In pre-pandemic days, Leesburg-based A Wedding Loft was just taking off, garnering a reputation as a one-stop shop for brides to be. Less than a year old, the locally owned concept serves as an office space for small businesses in the wedding industry, as well as any other female-focused companies, offering beauty stations for bridal trials, co-working spaces and meeting rooms for client consultations.
“Loudoun County is one of the most sought after wedding locations in the country, and there were no resources like this that catered to our industry,” says founder and Leesburg resident Barbara Kriss, who owned a stationary and graphic design business for nearly 10 years prior to starting this venture. “We are just offering a physical location for women to belong and get the tangible resources they need to succeed. We just exploded, until the coronavirus happened.”
Like many other small business owners across the country, Kriss didn’t realize the lasting effects of the coronavirus when it first began to spread back in March. She and her team stopped all in-person meetings and closed the on-site beauty stations, but it wasn’t until Gov. Ralph Northam announced the stay-at-home order that Kriss decided to shut down and brainstorm a new solution to survive financially.
Thus, after a little help from some of A Wedding Loft’s members, the idea of hosting intimate wedding ceremonies within the space was born.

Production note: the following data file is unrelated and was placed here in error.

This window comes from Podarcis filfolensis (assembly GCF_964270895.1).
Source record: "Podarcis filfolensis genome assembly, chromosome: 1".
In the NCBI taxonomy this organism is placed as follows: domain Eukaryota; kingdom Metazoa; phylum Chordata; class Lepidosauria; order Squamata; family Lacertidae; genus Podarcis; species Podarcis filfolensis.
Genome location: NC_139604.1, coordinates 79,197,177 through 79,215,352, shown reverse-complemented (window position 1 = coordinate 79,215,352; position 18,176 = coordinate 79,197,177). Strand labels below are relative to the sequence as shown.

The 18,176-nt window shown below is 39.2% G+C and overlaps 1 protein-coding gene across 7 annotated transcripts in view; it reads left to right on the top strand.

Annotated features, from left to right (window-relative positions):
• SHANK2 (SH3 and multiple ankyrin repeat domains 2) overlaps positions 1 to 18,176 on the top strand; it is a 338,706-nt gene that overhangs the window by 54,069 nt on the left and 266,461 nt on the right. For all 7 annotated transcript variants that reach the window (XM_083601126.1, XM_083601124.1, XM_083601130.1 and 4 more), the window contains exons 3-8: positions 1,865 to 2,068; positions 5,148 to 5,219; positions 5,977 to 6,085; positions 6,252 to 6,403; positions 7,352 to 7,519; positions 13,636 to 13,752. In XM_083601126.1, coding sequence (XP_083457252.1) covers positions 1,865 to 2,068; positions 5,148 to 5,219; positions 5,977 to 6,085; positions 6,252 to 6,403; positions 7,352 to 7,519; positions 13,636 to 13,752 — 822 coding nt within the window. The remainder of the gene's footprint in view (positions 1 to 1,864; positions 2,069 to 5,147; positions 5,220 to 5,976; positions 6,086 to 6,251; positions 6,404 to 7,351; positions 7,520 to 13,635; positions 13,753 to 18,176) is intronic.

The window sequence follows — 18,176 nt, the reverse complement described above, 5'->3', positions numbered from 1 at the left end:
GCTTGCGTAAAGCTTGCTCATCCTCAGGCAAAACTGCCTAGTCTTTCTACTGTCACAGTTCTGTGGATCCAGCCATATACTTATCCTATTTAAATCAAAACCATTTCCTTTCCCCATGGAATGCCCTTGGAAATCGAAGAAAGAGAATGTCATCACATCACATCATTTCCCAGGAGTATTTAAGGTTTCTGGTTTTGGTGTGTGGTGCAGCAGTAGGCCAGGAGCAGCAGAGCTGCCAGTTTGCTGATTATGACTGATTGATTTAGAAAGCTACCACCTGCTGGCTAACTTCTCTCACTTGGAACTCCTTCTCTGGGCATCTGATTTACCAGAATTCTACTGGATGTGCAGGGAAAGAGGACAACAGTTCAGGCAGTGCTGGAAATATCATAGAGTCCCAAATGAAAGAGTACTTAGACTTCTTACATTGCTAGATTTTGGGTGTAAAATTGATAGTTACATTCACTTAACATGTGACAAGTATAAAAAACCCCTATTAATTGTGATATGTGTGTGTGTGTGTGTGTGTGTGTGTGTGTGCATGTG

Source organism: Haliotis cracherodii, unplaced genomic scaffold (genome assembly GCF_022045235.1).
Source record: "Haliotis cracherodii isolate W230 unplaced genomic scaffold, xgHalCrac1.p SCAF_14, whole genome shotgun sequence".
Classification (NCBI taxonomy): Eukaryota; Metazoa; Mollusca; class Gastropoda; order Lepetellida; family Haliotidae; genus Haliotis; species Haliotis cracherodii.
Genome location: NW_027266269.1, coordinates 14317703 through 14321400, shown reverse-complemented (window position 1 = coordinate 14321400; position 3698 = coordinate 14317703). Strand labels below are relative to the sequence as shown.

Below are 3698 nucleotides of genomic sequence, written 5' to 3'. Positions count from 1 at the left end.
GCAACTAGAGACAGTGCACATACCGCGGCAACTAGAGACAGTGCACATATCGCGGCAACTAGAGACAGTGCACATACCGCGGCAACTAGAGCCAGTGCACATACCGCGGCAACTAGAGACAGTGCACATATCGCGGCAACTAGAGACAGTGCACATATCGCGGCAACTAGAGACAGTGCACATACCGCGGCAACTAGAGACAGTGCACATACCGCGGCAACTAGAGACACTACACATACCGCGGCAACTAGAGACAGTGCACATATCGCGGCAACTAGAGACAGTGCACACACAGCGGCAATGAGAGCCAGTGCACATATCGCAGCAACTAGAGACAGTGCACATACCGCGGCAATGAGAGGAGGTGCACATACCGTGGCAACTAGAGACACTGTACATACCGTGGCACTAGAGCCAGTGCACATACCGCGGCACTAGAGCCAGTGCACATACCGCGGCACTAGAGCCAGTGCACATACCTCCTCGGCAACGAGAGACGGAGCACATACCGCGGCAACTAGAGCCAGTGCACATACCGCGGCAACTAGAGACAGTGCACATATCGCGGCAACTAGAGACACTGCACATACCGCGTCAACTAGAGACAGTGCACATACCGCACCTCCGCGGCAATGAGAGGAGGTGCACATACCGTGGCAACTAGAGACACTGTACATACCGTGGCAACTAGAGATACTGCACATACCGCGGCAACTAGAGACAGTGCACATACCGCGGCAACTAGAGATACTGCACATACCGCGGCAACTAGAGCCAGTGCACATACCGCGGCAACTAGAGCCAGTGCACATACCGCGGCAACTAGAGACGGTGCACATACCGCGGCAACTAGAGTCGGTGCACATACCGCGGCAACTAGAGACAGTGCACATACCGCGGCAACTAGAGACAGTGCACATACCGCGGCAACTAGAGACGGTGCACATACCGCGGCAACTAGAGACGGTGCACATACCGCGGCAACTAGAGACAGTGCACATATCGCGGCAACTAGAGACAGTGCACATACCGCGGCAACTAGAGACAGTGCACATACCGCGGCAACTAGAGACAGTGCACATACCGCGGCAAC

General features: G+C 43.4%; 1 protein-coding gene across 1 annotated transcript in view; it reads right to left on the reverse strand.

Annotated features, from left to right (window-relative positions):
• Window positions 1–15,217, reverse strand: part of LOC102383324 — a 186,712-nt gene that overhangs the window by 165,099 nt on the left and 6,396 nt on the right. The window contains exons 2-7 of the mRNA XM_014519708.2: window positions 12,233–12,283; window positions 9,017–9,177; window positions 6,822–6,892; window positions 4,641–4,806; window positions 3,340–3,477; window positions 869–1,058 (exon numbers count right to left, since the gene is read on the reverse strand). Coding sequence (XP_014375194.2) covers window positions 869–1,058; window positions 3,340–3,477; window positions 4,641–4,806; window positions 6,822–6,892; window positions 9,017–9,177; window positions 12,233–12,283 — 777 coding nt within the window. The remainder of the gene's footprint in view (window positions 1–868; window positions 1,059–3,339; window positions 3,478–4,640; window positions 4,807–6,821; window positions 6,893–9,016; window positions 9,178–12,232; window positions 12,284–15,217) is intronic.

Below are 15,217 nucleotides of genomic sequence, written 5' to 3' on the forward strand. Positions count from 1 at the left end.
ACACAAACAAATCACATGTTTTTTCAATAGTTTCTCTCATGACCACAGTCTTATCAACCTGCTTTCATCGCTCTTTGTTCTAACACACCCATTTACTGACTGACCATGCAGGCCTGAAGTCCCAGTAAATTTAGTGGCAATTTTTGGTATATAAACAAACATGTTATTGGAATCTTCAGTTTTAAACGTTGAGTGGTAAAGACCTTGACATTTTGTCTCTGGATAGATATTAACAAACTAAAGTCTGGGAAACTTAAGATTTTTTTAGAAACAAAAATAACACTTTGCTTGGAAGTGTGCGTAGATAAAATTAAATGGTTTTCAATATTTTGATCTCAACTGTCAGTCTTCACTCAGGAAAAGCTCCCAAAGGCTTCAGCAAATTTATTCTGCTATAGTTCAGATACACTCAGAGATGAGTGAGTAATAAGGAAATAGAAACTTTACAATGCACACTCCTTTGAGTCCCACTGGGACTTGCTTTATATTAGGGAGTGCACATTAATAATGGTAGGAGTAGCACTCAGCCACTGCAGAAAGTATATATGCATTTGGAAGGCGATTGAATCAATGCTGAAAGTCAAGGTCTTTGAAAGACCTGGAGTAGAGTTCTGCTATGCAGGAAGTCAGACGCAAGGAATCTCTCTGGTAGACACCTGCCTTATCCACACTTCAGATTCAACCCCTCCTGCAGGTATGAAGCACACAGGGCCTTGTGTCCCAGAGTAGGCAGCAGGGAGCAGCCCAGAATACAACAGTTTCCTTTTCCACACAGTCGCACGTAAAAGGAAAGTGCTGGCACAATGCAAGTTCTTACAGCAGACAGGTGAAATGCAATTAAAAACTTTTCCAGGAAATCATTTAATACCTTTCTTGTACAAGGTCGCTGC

According to Kriss, several vendors, ranging from photographers to caterers, immediately offered their services at a very low price point in order to give couples the chance to tie the knot, as many have had to postpone or cancel their previously planned celebrations due to COVID-19. Here’s how it works: Vendor selections and plans are drawn in advance, less than 10 people (typically family members) come together for the ceremony and, on the day of the event, the wedding is very much self-run.
Since the concept launched in early April, Kriss has hosted four weddings within the space, has six scheduled for the coming weeks and continues to receive about two to three inquiries a day.
“We were really nervous to do this at the beginning, but the local wedding community has really embraced it. Mostly because—we’ve put a hard emphasis on this—we aren’t telling you to cancel your big beautiful wedding,” says Kriss, who has made sure the concept meets CDC requirements and statewide regulations. “We’ve gotten the couples who really just need to get married, with varying reasons. They still have plans to do a big reception later or a one-year anniversary. But they want to be married now.”
According to Kriss, the main goal of A Wedding Loft is to provide lead-sharing services, and through this branch of the business, many of her member wedding vendors can continue to operate at a time when revenue would not be coming in. Plus, the experience of witnessing couples get married through a global crisis has been an added bonus.
“It’s been so special,” explains Kriss. “You see weddings all the time but I think these, because of the emotion that comes with it … those 10 people in the room are the ones you really want to be there. It’s all about the marriage, the love, not the nitty gritty, fancy stuff that usually comes with it.”
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